How cool are all the designs from Named Clothing? Way cool.
Inari Crop Tee #1
Here’s my first Inari Crop Tee by Named. The fabric is some kind of woven that my mom will definitely hate. I got this fabric in Sham Shui Po a couple of weekends ago, where I also got this zigzaggy cotton that reminds me of a Missoni print if it were to fall into the hands of a hardcore brony.
I made this in Size 38/US 6/UK 10. I downloaded and printed the PDF pattern from the Named website, then traced it onto parchment paper. But because I wanted French seams, I added 1/4″ to the seam allowance everywhere except for the facings (neck and sleeves) and anything attached to the facings (the neckhole and cuff openings). I used this great tutorial from Grainline Studio to French all the seams (except for the edges of the facings, which I just zigzag-stitched). This top used about 1 yard of 60″-wide fabric. I love the faux rolled-sleeve look very much.
I am definitely making this top again. I also want to make the tee-dress version of this pattern in a Gudetama fabric because I really want a yellow dress. Stay tuned.
The pocket skirt I am wearing in this next picture was made from fabric salvaged from my second dress using the Leini pattern. Scroll down for more.
I like this skirtbecause it reminds me of an old American Apparel skirt I wore a lot at the end of my undergrad. It also reminds me of this fashion blogger Lena that I used to adore (and still do, actually, now that I’m looking at her Instagram feed) and her outfits from, like, 2008.
Leini Dress #1
I made the Leini dress in Size 38/US 6/UK 10 in a light blue chambray. The lining is some red-and-white stripy fabric that I got for $5 HKD per yard. I think it might have plastic in it because when I ironed it at high heat it hardened and smelled real bad. Like, real bad. I’d tried to read through the instruction booklet beforehand, but these are the kinds of instructions that make no sense until you’re actually trying to execute them.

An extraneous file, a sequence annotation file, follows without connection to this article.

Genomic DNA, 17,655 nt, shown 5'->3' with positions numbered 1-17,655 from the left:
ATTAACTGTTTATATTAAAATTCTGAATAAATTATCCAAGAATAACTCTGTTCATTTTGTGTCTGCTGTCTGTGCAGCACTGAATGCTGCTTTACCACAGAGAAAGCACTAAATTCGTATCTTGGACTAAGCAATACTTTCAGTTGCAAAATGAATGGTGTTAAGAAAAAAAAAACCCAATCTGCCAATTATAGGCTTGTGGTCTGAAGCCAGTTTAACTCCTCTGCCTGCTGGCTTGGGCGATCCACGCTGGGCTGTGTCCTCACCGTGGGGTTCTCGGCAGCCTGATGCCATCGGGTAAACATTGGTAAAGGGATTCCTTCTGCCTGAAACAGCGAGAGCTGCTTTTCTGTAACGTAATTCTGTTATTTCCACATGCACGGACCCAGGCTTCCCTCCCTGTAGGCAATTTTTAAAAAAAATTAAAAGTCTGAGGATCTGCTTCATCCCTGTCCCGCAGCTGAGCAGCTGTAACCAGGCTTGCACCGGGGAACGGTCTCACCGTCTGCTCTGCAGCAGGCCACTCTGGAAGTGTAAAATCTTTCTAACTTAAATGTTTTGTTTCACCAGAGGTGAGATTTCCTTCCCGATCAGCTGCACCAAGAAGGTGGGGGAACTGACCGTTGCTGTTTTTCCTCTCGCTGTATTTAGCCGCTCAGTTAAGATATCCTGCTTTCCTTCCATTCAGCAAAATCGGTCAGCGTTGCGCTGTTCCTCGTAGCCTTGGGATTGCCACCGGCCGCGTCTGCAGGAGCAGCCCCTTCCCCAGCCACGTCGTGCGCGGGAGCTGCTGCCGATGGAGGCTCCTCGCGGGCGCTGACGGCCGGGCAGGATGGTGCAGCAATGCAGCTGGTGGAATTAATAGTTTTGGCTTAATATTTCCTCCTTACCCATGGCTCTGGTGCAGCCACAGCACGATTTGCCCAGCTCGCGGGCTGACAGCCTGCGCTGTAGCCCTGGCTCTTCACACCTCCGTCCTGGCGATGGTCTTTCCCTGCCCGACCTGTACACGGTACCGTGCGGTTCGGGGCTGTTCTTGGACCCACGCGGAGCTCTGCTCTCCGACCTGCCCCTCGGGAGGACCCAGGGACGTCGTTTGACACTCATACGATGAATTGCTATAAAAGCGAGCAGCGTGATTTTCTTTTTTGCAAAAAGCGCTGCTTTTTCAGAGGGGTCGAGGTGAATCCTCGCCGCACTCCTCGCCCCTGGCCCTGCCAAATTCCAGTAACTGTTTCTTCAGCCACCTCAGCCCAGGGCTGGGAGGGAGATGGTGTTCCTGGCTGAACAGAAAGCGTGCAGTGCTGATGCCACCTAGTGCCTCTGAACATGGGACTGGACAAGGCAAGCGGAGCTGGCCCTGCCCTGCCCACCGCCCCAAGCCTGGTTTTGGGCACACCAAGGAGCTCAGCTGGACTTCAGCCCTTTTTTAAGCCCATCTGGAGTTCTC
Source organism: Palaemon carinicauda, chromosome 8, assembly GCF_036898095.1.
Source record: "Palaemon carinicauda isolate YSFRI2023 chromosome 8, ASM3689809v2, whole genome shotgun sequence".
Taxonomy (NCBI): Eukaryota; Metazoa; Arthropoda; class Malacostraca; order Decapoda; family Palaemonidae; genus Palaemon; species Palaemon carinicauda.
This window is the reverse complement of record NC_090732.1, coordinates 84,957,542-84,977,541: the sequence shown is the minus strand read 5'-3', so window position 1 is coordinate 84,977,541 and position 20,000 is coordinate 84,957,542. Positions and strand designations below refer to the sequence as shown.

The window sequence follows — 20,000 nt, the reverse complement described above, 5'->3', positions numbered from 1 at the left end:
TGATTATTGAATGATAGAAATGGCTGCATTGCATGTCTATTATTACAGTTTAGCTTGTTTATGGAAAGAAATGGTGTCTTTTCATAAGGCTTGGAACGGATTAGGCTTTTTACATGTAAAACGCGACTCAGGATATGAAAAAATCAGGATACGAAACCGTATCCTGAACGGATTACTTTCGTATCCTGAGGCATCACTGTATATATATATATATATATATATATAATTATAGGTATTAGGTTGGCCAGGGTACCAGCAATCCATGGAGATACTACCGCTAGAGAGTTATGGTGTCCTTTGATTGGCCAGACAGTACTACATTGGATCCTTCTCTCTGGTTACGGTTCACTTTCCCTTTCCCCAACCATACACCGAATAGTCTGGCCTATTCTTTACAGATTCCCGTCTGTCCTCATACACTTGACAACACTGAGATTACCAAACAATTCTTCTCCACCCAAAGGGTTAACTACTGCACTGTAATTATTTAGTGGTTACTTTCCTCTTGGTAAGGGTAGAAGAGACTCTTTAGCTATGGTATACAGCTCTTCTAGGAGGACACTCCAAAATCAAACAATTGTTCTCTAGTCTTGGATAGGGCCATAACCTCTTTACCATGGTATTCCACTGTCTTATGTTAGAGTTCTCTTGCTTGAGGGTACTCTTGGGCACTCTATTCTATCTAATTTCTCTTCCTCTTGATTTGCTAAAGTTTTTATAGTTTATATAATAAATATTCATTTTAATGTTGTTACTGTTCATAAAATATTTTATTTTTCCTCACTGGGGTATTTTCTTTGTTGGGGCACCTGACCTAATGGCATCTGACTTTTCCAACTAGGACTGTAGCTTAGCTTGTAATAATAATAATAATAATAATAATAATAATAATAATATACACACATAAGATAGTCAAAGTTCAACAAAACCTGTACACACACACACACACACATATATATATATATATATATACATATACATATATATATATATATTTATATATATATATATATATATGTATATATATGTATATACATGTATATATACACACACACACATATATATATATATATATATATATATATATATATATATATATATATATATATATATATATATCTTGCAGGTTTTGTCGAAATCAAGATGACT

The lining was a bit confusing, especially with the arm holes, but I figured it out. And, dude, this skirt is freaking LONG. Or my legs are real short. Or both. I lopped off a couple of inches before hemming the skirt, but I definitely could have lopped off more. The length is very office lady. How apt. Because I work in an office.
So, everyone, if you’re looking to sew an office lady dress, this is your pattern.
Leini Dress #2
I thought the bodice of my first dress was a bit big, and the elastic waist too high, so I made a second dress with all these brilliant modifications in mind. This second dress is one size smaller than the first, and I lengthened the bodice by two inches. I skipped the lining and used bias binding instead… but accidentally bias-bound the neckline backwards.
The end result was so fugly I didn’t take a photo of it. But I did wear it to dinner with my parents.